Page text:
More than half (51 percent) of American consumers believe that an organic food label is an excuse to charge more for the product, according to a new survey by the market research firm Mintel.
Mintel asked consumers across different generations a variety of questions about their shopping habits and perceptions when it comes to buying organic food and drinks.
Cynicism was highest among the swing generation, the over 70s, with 57 percent of them agreeing with the statement that that labeling something as organic is an excuse to charge a premium, followed by Generation X (born between 1965 to 1976) at 51 percent. Baby boomers and millennials were equally dissatisfied at the higher food prices (both 50 percent).
When it came to believing that the food labeled as organic was truly organic, half of millennials—who are the greatest consumers of organics—trusted the label. They were the most likely to believe, while the post-war generation trusted it the least (35 percent).
Moreover, more than a third (38 percent) of all consumers felt “organic” was a marketing term with “no real value or definition.” That belief was felt the strongest among millennials (43 percent).
Mintel’s senior food and drink analyst Billy Roberts gave some insight into why consumers were so skeptical: “Consumers are confused when shopping for organics due to the large selection, confusion over natural versus organic claims, and limited regulation of the term ‘natural,'” said Roberts in a press release.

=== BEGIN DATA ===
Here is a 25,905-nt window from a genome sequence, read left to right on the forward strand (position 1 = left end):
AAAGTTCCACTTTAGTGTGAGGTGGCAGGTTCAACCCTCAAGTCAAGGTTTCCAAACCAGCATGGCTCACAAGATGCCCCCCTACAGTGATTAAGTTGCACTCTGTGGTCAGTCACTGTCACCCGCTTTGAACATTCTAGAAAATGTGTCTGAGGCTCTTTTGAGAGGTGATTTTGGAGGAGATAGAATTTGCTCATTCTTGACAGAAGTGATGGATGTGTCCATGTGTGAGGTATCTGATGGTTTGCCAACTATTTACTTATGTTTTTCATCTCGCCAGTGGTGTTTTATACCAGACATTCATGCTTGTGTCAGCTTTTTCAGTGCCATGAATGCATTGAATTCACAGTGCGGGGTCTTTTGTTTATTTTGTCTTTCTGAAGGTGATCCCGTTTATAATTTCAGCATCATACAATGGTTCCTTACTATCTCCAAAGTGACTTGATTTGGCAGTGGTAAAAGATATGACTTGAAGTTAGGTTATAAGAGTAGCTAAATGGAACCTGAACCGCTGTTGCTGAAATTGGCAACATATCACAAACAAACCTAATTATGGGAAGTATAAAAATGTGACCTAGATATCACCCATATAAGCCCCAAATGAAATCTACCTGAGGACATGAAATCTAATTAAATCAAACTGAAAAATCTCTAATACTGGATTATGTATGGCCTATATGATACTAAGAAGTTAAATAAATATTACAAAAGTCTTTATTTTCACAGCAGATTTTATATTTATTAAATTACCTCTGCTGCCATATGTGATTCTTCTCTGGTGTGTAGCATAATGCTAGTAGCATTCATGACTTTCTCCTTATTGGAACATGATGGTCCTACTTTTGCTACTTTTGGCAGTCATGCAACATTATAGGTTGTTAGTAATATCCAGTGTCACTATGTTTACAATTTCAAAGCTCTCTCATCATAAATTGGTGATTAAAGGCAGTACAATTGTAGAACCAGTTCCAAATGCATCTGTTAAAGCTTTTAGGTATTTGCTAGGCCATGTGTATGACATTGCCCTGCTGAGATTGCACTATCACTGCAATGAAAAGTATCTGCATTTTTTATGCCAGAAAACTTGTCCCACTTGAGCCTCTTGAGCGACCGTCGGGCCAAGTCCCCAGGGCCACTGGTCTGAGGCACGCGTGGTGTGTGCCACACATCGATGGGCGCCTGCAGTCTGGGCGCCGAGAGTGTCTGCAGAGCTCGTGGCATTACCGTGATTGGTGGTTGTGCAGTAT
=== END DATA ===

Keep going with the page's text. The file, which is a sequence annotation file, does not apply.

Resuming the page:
The U.S. Department of Agriculture (USDA) oversees organic food production, and has an extensive set of guidelines that companies must comply with in order for their products to get the USDA’s certified-organic seal. These standards include no use of GMOs, pesticides, synthetic fertilizers, or sewage sludge. Organic meat must meet animal welfare standards, use 100 percent organic animal feed, and be completely antibiotic- and growth-hormone-free.
But most consumers aren’t buying it. Only 29 percent of shoppers believe that organic products are highly regulated. Among millennials, only 40 percent of them did.
Not all hope is lost for the organic industry. The vast majority of shoppers (72 percent) who buy organic products expressed that the reason why they chose organic was because they felt it was better for their health.
And organic sales have been growing. The organic food sector reached a new high in 2014, totaling $35.9 billion, which represents an 11 percent increase over the previous year, and nearly 5 percent of the market share.
Mintel suggested that to improve consumer confidence in organic products, companies should be more transparent about their business practices, and take advantage of organic foods’ appeal as part of a healthy lifestyle.
“Consumers likely focus on the short-term impact of purchasing a product, but brands could help shift consumer perception to be more about a longer-term and holistic approach to a healthy lifestyle,” said Roberts.